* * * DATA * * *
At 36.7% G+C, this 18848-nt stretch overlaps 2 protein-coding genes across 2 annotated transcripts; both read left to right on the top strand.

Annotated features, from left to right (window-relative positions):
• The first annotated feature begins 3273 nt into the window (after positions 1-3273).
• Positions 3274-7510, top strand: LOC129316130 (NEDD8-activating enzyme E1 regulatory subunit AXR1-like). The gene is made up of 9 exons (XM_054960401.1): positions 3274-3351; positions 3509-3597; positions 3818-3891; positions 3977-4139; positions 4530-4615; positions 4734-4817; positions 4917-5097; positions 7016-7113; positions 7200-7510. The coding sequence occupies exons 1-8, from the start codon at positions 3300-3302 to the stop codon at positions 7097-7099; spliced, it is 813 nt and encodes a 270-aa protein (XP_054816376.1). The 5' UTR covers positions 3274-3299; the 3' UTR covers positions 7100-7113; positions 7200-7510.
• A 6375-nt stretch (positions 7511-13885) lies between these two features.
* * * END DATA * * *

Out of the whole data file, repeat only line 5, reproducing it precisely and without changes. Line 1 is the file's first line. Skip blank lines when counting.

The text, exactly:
• A 6375-nt stretch (positions 7511-13885) lies between these two features.